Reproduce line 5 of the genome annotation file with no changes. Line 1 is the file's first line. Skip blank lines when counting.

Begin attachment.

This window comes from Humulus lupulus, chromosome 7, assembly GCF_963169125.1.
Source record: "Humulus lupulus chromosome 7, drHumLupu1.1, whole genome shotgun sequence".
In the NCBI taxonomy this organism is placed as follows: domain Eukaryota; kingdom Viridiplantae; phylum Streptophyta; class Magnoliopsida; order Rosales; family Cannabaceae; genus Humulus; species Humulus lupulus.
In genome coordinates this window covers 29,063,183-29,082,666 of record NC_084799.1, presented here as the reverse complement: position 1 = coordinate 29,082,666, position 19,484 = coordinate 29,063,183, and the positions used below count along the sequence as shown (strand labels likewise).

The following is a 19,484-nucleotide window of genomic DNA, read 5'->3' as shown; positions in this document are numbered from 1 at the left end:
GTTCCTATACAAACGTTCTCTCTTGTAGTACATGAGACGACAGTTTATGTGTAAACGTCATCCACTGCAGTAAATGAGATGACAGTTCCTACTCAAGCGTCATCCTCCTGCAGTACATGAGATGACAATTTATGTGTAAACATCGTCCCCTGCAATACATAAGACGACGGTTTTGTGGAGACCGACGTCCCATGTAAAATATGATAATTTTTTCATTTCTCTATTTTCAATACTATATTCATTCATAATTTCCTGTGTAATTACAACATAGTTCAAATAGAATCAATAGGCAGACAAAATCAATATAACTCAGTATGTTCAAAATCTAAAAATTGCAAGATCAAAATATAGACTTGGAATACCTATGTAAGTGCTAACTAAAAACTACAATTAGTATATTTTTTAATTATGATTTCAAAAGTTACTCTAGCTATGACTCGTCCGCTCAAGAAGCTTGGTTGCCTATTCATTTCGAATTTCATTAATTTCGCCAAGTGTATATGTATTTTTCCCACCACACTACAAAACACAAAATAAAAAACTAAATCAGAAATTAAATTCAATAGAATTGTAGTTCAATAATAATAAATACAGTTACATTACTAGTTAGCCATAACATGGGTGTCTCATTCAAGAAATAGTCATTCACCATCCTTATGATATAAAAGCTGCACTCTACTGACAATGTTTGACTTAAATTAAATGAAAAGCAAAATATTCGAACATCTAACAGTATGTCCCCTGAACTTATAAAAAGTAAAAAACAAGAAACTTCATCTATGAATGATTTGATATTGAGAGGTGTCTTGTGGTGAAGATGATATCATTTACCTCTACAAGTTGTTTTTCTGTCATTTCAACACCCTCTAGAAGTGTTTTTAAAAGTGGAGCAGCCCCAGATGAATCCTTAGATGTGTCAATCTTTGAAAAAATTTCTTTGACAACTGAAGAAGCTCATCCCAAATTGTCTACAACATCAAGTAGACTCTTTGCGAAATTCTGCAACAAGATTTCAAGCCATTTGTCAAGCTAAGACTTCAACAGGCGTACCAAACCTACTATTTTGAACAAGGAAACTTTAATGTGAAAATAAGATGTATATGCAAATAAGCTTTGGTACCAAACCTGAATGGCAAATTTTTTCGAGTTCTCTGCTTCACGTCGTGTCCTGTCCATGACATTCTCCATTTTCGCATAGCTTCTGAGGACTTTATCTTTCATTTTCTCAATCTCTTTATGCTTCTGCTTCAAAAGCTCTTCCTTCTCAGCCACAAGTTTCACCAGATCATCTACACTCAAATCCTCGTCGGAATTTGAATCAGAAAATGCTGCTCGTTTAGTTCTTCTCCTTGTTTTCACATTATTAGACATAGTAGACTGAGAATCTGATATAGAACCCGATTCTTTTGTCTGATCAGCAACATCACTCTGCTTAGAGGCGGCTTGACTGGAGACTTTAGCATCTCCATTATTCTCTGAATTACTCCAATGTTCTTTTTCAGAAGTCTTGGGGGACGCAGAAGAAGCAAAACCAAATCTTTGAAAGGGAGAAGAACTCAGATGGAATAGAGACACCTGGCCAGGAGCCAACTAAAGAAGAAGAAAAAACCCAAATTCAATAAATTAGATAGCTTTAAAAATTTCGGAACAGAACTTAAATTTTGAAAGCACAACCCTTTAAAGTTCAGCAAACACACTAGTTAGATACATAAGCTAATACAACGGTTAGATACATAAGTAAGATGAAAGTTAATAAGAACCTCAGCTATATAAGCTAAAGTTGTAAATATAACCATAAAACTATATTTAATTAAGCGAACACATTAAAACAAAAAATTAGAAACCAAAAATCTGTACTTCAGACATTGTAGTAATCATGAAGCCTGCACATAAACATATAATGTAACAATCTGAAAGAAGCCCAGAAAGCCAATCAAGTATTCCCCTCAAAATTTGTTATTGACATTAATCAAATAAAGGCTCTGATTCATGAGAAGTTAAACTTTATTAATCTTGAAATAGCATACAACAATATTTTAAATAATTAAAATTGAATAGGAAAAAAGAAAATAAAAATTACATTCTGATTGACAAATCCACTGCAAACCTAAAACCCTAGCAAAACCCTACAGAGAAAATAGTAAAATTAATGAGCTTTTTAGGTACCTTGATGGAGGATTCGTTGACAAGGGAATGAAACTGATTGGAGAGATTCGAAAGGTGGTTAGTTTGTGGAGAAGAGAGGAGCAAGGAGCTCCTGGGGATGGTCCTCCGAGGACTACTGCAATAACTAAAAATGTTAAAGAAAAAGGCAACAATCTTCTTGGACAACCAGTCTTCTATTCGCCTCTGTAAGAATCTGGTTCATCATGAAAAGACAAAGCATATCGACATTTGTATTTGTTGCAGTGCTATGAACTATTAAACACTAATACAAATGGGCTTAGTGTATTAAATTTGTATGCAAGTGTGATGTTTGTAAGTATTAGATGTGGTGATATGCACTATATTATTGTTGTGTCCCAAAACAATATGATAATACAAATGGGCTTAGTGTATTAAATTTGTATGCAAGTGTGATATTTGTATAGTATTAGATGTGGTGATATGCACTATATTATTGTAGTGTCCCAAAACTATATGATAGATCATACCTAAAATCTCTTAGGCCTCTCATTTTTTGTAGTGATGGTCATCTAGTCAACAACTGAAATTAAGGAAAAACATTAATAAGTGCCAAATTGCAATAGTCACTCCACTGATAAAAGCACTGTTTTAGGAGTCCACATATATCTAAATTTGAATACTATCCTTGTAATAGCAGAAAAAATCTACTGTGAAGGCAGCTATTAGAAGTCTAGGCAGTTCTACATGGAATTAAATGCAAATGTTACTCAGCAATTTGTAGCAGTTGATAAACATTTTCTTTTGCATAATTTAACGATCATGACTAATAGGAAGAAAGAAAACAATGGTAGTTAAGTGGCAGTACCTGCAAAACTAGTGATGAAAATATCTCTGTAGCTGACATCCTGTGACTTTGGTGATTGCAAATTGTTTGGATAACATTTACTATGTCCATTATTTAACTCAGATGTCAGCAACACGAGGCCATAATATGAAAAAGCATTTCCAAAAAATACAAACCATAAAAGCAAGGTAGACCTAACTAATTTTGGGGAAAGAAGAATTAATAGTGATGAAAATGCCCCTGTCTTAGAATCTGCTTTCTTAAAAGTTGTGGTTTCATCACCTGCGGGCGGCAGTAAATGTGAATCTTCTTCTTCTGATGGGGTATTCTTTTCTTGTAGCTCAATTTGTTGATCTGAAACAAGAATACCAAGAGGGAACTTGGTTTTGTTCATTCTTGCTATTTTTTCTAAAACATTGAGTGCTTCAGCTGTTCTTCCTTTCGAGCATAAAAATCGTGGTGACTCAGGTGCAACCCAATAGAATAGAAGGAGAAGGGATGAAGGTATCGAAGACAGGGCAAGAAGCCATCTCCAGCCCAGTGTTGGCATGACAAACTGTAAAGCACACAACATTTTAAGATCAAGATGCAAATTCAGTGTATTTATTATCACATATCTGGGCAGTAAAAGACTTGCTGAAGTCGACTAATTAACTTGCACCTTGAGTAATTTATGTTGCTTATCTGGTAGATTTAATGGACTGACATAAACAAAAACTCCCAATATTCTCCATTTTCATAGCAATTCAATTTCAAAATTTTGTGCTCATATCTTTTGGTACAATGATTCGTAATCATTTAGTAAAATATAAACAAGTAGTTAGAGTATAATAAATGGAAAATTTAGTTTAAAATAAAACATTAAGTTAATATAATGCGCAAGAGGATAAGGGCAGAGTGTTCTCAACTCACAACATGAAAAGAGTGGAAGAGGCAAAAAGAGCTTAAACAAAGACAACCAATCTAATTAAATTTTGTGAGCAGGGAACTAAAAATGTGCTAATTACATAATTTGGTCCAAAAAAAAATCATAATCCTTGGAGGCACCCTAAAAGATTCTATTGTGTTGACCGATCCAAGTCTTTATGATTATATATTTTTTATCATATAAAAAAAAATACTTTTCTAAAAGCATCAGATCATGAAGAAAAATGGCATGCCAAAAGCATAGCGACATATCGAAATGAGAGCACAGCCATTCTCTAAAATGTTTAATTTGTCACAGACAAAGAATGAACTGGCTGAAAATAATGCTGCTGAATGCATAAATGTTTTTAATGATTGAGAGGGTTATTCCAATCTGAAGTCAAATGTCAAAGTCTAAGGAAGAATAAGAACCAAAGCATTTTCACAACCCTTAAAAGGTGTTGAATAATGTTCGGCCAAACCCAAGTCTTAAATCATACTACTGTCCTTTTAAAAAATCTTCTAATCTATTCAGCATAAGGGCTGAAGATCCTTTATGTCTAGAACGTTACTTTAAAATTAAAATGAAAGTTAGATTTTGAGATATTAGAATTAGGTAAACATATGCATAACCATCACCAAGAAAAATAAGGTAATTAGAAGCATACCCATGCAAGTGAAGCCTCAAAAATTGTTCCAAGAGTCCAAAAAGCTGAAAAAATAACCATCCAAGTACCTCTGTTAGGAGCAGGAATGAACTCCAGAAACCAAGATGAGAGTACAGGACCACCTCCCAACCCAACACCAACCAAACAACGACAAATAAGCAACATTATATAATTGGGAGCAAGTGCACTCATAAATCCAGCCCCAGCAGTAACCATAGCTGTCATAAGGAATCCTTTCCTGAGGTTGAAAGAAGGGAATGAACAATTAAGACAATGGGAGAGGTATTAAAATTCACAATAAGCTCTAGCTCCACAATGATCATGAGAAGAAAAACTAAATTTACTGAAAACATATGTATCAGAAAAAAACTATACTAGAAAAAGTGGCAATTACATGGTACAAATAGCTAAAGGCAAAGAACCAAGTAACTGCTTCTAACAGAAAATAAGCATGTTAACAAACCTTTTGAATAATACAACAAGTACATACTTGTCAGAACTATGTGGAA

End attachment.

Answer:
The following is a 19,484-nucleotide window of genomic DNA, read 5'->3' as shown; positions in this document are numbered from 1 at the left end: